Endometriosis: A Figment of Your Imagination or a Debilitating Disease?

LittleBits By LittleBits 241 views

Endometriosis: A Figment of Your Imagination or a Debilitating Disease?

Background into Endometriosis

If you haven’t heard of it, endometriosis (hereafter referred to as endo) is a disease where lesions of tissue that are like the tissue that is produced inside the uterus, grow outside the uterus. It can have a range of symptoms, but the most common are debilitating period pain, pelvic pain between cycles, and pain with or after intercourse. It can sometimes be located via ultrasound, but the only reliable way to treat and diagnose endo is to have laparoscopic surgery. Birth control or hormones may help alleviate some of the symptoms but will not treat the lesions themselves.

The medical system as it is in the US currently knows very little about endo. Most gynaecologists and primary doctors will tell you it's normal to not be able to function on your period, or, my personal favorite, will tell you to have a baby because that will ease your pain during your cycle.

I’m here to say these things: It’s not normal to have cramps so bad you can’t do anything and having a baby won’t necessarily fix your pain. People who suspect they may have endo have to fight their way through the medical system until they find a doctor who knows anything about endo. The end goal is to have surgery because that’s the only definitive way to get answers.

My Journey With Endo

I’ve had terrible cramps since I started menstruating at 13. I had to skip school and would spend the first day or two of my period in bed attached to my heating pad, taking ibuprofen and acetaminophen around the clock.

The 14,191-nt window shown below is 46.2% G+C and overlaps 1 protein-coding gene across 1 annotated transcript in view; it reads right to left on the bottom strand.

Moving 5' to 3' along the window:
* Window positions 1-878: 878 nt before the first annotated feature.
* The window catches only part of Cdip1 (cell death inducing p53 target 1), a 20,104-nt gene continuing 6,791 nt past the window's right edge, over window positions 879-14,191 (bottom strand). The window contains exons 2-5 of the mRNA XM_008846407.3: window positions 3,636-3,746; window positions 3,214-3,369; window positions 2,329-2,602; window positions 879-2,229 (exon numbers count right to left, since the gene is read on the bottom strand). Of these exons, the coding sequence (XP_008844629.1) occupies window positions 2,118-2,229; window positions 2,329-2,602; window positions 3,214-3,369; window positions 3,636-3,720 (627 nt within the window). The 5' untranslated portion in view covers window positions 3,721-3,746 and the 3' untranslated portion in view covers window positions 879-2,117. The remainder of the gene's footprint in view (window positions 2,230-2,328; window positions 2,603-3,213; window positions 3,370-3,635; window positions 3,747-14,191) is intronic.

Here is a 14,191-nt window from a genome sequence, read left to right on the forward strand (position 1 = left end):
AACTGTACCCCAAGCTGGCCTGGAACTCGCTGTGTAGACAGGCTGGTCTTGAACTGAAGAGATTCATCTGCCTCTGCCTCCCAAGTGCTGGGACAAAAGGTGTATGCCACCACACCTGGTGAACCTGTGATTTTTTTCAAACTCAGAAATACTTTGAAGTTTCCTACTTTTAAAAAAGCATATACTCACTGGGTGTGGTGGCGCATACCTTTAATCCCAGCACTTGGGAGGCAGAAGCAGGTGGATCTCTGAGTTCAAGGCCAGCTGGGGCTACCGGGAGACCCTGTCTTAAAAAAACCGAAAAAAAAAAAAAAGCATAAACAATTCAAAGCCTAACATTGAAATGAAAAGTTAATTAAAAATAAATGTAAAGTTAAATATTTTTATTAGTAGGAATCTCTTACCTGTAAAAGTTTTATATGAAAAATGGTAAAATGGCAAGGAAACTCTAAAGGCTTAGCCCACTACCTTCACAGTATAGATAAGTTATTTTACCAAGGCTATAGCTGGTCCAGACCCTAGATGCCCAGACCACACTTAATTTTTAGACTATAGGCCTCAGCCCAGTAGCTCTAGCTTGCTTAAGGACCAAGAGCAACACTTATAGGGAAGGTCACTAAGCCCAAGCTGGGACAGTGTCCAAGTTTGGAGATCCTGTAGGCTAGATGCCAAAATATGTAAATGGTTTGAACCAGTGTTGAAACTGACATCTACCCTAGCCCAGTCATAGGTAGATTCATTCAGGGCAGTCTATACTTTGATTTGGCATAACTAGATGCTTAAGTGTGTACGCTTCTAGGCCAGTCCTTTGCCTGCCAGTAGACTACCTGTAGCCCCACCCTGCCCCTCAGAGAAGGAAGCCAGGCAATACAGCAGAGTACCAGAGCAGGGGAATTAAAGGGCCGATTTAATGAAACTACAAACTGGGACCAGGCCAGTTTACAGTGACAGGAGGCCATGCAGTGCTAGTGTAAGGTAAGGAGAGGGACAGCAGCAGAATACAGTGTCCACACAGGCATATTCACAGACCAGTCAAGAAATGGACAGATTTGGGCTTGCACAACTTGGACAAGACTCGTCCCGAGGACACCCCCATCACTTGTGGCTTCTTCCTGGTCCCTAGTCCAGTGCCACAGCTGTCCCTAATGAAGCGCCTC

My doctors were no help, their only suggestions were to take pain meds a day or two before my pain would start, but my periods were so irregular that I would either miss it and must catch up or would be taking pain meds for over a week before my cycle started, which isn’t good for your stomach or liver.

There were even a couple of times my mom almost took me to the ER because she thought I had appendicitis. One of my doctors even told me that massaging my thighs would help ease the pain. I think that one was more of a distraction method than anything.

As a senior in high school, I had my wisdom teeth out, and they gave me narcotics for the pain, which I didn’t use for tooth pain because it didn’t hurt as bad as my period cramps. I sparingly used them for days I couldn’t miss things when I was on my period.

I’m very lucky I didn’t develop an addiction, but nothing else really seemed to help. My mom was surprisingly understanding of this and had extra narcotics from some dental work she had done and gave them to me for my periods. When I ran out of those, I was basically SOL because I was already taking more than the directed amount of ibuprofen.

I suffered this way until I graduated from college and went to my first gyn visit and told her about my problems, thinking she would be able to help me. Sort of. She started me on birth control, which did help alleviate my pain, but the problem was still there.

After a few years of being on the pill, I found a NaPro doctor (which stands for Natural Procreative Technology, they’re usually Catholic or affiliated with the Catholic church, which can be problematic in itself), who was the first one to even consider endo and PCOS. She tried everything she could from recommending vitamins to testing my hormone levels, to trying an anti-inflammatory diet. Nothing worked well enough to give me a better quality of life. Finally, she recommended an excellent surgeon as a last resort.

I had surgery at the beginning of November, and I was so nervous from all the years of being told nothing was wrong with me that I was worried that the surgeon wouldn’t find anything. I had nightmares of not waking up from the anaesthesia, and I gaslit myself, worried that everything was actually in my head and somehow, I was just mentally creating excruciating pain.

I shouldn’t have worried though, because he found, and removed, extensive endo. He said it was stage 3, which just means that 40-60% of the area that he examined had endo that needed to be removed. By the time he was done, there wasn’t enough tissue left to properly close the wounds made from the excision, so he put a medicated mesh in my abdomen to help me heal.

I have yet to have a period since the surgery, but I’m told that it can take about 6 months to feel the effects. In the meantime, I’m going to let myself feel proud that I advocated for myself and got the care I needed and now I have the scars to prove it!